The European Union will always be a capitalist big business club – it’s written into its DNA, says MICK COSTELLO
SOME major points must be kept in mind to avoid the debate on In or Out of the EU becoming shrouded in myths and secondary clutter.
First, the EU was created from the original cartel of iron and steel companies, through the broadened scope of the common market to promote the biggest business interests in the states of the capitalist part of western — that is, non-socialist — Europe.
Its rules enforce this, and the promise of a “social Europe” made decades ago has proved to be phoney.
Second, whatever the outcome of the coming referendum, we have a Tory government in Britain.
That will be the case until it is thrown out when people have had enough of it — at the scheduled next general election or, hopefully, forced out sooner by mass popular action against its policies. Its anti-working-class programme will not be removed by EU structures and rules.
Third, most of big business, their Tory mouthpieces and the British state machinery favour remaining in the EU capitalist club.
The referendum was not triggered by anything to do with giving more independence to the British state and Parliament.
It was called as a Tory attempt to outmanoeuvre Ukip on the question of free movement of labour from within or from outside of the EU member states.
This is a red herring devised by David Cameron’s Tory faction to negotiate a “deal” that would allow discrimination against immigrant workers — to deny them some of the social benefits won by years of class struggles in Britain and in their countries of origin.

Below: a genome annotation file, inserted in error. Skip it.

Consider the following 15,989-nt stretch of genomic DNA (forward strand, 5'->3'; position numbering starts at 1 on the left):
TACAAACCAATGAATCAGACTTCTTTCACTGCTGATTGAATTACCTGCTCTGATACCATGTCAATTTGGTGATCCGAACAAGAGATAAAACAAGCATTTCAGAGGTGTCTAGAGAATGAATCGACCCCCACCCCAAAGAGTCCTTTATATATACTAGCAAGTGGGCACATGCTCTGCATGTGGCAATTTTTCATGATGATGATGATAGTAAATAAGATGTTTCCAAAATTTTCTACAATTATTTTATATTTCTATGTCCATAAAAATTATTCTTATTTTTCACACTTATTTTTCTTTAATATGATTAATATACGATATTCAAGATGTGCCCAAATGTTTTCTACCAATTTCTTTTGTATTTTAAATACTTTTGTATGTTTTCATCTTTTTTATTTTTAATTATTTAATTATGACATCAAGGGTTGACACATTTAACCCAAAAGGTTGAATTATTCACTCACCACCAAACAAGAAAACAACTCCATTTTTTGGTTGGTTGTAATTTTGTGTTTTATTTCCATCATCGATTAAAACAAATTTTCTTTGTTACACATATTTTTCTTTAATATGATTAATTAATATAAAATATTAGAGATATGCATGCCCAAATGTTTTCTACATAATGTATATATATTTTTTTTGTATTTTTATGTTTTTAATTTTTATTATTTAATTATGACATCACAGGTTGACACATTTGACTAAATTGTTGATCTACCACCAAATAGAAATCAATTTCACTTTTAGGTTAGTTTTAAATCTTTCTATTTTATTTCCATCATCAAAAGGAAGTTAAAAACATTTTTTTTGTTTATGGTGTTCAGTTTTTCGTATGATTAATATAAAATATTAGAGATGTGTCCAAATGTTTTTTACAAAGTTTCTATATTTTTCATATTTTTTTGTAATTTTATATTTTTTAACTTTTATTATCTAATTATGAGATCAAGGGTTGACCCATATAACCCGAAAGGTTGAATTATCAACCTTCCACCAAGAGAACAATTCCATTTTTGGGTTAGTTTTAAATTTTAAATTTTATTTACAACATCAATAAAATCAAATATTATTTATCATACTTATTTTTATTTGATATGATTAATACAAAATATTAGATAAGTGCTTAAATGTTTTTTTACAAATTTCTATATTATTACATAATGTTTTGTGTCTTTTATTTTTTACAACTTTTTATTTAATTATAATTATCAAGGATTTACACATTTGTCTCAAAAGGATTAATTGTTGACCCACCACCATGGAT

This is really just an adjustment to the EU’s laws that already provide for companies to import into Britain the worst conditions for their workers they had been able to secure abroad.
The TTIP deal that is currently under negotiation in secret within the EU’s unelected structures is another measure that would limit the powers of workers in all member states through extending the priority of company profitability above all other considerations — further to limit the powers of elected governments to curtail the free pursuit of profit by protecting firms against state protection of jobs and conditions.
There should be no illusion about Boris Johnson’s call for a No vote in the referendum.
His statement in the Daily Telegraph last month spells out that he is not against membership of the EU but hopes that a No vote would strengthen British capitalism’s voice within it.
His Ukip-type smokescreen of rhetoric that claims the mantle of Churchillian windbagging is strictly demagogy.
The reality of the EU’s policies have been identified in their applications of “austerity” to keep big business afloat in countries such as Portugal, Spain and Greece (all with the connivance of their respective governments).
The same slash-and-burn policies are being supported Britain and elsewhere, as in Italy, where job protection laws have been rescinded without a murmur from the EU.
The same applies to privatisation, destroying social entitlements and civil rights as Brussels’s drive to authoritarianism gathers pace.
Those who believe the EU is good for us should remember that it stands foursquare behind the austerity policies beloved of Tories, Ukip, right-wing Labour and the Liberals.
Those who fear that progressive elements in EU rulings would be undermined by Britain’s withdrawal should note that such rulings are circumvented anyhow — witness the 48-hour working week ruling. Nothing can be permitted that would interfere with the overarching priority of profit-making.
The fight against austerity in all its forms has to be mobilised here, free from EU shackles, and that can open the way to the protection of jobs in engineering, aerospace and re-profiling the arms-cum-war industries among others. Alternatives to cuts, sackings, the wrecking of social services, deskilling and casualisation are the answer to the Tories and EU — not blaming workers from other countries and denying them entitlements that the working class has won. All this calls for a No vote to the EU.
Mick Costello is a former Morning Star industrial correspondent.